RICHMOND, Va. (Legal Newsline) - The Washington Legal Foundation claims West Virginia Darrell McGraw is acting like a class action lawyer and a decision saying otherwise should be reviewed.
WLF was joined by the Allied Educational Foundation in an amicus brief accepted last month by the U.S. Court of Appeals for the Fourth Circuit, which ruled in May that McGraw's lawsuit against a group of prescription drug retailers is not a class action and should be heard in state court.
The group of pharmacies - which includes Wal-Mart, Target, CVS, Walgreen, Kroger and Kmart - has petitioned for a review of the decision by entire roster of Fourth Circuit judges. May's decision was a 2-1 ruling.
WLF's brief says the decision put the Fourth Circuit in conflict with a decision from the Fifth Circuit in Louisiana Attorney General Buddy Caldwell's lawsuit against Allstate Insurance Co.
"The panel held that for a representative suit to constitute a 'class action' within the meaning of (the Class Action Fairness Act), 'the representative party must be part of the class and possess the same interest and suffer the same injury as the class members,'" the brief says.
"Thus, the panel held, because the West Virginia Attorney General does not possess claims typical of those held by consumers who allegedly were overcharged by CVS, this suit is not a 'class action' as defined by (federal law). The Fifth Circuit has concluded precisely the opposite."
Caldwell alleged Allstate was cheating its policyholders, and the Fifth Circuit ruled the policyholders were the real parties in interest in the case. That meant the lawsuit was removable to federal court under CAFA.
McGraw's case alleges the drug stores didn't pass savings on generic drugs on to consumers.
"En banc review is warranted to allow the Court to determine whether it really intended to create such a direct conflict with another federal circuit court," the brief says.
The brief adds that no defendant in the case is a citizen of West Virginia - "Protecting out-of-state defendants... from the discriminatory treatment it was feared they would suffer in state courts was one of the Framers' (of the Constitution) primary rationales for establishing a federal court system and creating a right of removal from state court."
WLF says its mission is to "maintain balance in the Courts and help our government strengthen America's free enterprise system."
In its appeal brief, the group of pharmacies claimed McGraw's lawsuit satisfies the jurisdictional requirements of the federal CAFA.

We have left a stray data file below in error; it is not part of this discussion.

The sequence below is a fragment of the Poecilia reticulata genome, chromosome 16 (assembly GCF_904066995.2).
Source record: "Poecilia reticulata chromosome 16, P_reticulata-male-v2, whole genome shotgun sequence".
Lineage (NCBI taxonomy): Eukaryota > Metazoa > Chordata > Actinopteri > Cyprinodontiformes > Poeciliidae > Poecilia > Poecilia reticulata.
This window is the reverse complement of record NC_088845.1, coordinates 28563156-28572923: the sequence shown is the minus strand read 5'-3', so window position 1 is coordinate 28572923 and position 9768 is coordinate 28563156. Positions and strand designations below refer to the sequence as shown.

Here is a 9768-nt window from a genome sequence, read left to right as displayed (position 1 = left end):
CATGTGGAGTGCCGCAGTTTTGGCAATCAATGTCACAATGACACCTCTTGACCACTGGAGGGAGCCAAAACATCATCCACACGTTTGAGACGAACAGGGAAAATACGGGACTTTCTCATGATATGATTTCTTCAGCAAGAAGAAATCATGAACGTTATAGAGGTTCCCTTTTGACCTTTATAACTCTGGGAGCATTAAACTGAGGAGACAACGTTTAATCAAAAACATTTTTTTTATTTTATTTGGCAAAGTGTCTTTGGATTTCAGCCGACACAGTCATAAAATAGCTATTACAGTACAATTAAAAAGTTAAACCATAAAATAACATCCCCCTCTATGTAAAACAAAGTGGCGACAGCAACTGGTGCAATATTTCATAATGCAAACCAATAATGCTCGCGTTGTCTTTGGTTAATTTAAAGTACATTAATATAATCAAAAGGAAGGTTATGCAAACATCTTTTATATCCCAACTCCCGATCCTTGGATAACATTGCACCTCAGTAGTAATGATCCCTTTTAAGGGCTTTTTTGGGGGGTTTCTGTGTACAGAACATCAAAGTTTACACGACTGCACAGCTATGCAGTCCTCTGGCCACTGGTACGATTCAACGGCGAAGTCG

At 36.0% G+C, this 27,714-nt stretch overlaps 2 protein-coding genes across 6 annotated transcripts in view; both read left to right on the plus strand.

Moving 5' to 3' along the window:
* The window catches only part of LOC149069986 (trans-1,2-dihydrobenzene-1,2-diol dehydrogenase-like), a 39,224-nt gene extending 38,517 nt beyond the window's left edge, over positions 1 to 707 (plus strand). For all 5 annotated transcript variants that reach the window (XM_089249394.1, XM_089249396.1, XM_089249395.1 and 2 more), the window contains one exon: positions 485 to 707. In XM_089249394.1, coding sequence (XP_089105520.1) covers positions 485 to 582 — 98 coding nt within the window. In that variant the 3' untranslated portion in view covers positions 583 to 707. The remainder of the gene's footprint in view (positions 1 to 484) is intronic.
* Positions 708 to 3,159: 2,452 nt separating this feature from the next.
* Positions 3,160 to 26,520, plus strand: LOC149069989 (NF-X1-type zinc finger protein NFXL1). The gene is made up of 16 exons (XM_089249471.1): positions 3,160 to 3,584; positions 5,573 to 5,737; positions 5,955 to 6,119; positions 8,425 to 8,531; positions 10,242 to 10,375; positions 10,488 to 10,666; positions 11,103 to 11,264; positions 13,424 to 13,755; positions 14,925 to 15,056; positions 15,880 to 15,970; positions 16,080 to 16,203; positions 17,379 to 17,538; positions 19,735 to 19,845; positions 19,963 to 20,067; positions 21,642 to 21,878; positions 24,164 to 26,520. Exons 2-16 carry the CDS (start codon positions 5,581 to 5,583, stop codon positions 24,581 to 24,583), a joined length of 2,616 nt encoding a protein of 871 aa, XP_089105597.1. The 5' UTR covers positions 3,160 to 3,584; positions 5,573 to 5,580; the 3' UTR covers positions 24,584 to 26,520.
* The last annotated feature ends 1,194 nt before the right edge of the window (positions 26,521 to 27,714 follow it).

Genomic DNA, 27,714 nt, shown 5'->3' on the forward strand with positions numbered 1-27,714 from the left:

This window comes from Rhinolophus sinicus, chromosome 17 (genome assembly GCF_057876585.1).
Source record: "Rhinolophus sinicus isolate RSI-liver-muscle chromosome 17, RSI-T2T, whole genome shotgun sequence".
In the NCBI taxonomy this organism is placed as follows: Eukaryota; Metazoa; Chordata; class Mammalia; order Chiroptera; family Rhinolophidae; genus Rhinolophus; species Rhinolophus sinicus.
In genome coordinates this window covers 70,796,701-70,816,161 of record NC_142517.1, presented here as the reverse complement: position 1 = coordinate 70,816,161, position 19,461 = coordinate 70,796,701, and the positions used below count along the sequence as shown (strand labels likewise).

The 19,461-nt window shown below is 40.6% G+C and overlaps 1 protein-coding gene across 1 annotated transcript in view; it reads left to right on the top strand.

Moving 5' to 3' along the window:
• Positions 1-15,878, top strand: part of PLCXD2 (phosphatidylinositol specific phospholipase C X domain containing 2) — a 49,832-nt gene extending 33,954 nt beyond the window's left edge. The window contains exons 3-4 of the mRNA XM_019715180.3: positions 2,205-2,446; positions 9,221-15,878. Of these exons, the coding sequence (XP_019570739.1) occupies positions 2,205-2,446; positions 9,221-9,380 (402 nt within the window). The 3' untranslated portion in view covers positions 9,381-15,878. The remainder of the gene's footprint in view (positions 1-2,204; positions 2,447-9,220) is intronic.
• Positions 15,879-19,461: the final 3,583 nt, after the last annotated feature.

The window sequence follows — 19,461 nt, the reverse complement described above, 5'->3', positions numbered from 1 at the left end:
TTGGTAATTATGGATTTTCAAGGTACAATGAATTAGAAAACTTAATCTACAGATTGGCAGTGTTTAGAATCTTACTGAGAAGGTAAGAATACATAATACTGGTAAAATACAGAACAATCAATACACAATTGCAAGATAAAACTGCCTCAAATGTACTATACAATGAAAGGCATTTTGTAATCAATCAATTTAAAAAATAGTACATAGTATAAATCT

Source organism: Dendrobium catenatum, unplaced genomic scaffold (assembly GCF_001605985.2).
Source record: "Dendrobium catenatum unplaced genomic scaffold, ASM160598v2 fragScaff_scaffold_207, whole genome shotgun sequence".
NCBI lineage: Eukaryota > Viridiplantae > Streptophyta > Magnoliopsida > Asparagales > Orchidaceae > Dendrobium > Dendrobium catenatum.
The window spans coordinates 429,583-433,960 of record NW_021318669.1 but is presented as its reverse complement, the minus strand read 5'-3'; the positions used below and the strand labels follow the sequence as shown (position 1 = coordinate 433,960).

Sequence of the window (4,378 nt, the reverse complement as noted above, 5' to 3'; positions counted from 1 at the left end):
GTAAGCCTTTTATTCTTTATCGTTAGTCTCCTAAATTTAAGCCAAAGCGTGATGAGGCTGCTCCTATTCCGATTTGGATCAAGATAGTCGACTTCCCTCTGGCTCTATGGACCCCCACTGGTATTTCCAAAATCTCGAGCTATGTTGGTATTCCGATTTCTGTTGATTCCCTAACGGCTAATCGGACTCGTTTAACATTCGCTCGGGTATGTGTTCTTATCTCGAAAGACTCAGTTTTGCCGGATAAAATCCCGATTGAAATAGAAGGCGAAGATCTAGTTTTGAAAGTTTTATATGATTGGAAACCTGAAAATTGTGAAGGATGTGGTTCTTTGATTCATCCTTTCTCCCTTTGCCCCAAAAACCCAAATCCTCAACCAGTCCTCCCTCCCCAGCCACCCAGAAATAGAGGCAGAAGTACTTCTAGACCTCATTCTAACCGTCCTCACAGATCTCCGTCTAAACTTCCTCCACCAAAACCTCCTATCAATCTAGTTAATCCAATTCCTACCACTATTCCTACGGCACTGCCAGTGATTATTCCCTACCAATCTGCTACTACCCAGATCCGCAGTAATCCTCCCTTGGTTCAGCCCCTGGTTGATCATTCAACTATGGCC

"The AG's allegations make abundantly clear that more than $5 million and the interests of more than 100 persons are at issue. If the rightful interests of the West Virginia consumers on whose behalf the AG has brought suit are recognized, there also is undeniably minimal diversity between at least some plaintiffs (who are West Virginia citizens) and all defendants (as none of the defendants reside in or is a citizen of West Virginia."
The pharmacies added that any consumer who was allegedly overcharged is a real party in interest to the case.
The decision says the West Virginia statutes on which McGraw relies contain none of the essential requirements for a class action. McGraw is not designated as a member of the class and he is not required to give notice to overcharged customers, the decision says.
"Indeed, the West Virginia Attorney General's role here is more analogous to the role of the EEOC or other regulator when it brings an action on behalf of a large group of employees or a segment of the public," the decision says. "Yet, the Supreme Court has concluded that such a regulator's action is not a class action of the kind defined in Rule 23."
Judge Ronald Lee Gilman dissented. Even though the action was brought under state statutes, it doesn't take away the "essence" of the case, he wrote.
"(T)he elements of numerosity, commonality, typicality and adequacy of representation have not been specifically pleaded," Gilman wrote. "But I submit that these are subsidiary factors that do not detract from the essence of the action.
"They are, in other words, 'bells and whistles' whose absence in the pleadings do not prevent the Attorney General's suit from being considered a class action under CAFA."
Gilman wrote that similar lawsuits filed by McGraw's outside counsel in other states are undisputed class actions.
McGraw hired two private firms - Bailey & Glasser and DiTrapano Barrett & DiPiero - for the case. The two firms have contributed more than $60,000 to McGraw's campaign fund over the years, including $11,800 for his 2008 race against Republican Dan Greear.
Bailey & Glasser brought similar lawsuits in Michigan and Minnesota. The Michigan suits were dismissed by a state judge because the only specific pricing information was obtained by a West Virginia whistleblower who worked at Kroger.
The Minnesota lawsuit, brought on behalf of unions that provide health care for their members, was initially dismissed in November 2009 by former U.S. District Judge James Rosenbaum, who had harsh words for the plaintiffs attorneys.
Rosenbaum was peeved that the complaint, filed against 13 defendants, only contained specific pricing information about two of them.
"(T)his Complaint utterly fails to state a cause of action on any basis. There are no, none, factual allegations touching any defendant other than CVS and Walgreen's," Rosenbaum said Nov. 20, 2009.
"There being no facts from which a fact finder could infer any liability concerning (the other defendants), and you asked me to sustain a complaint based upon that. It's not only laughable, it's absolutely reprehensible."
A federal magistrate judge is currently deciding if that lawsuit will be remanded to a Minnesota court.
From Legal Newsline: Reach John O'Brien by e-mail at email@example.com.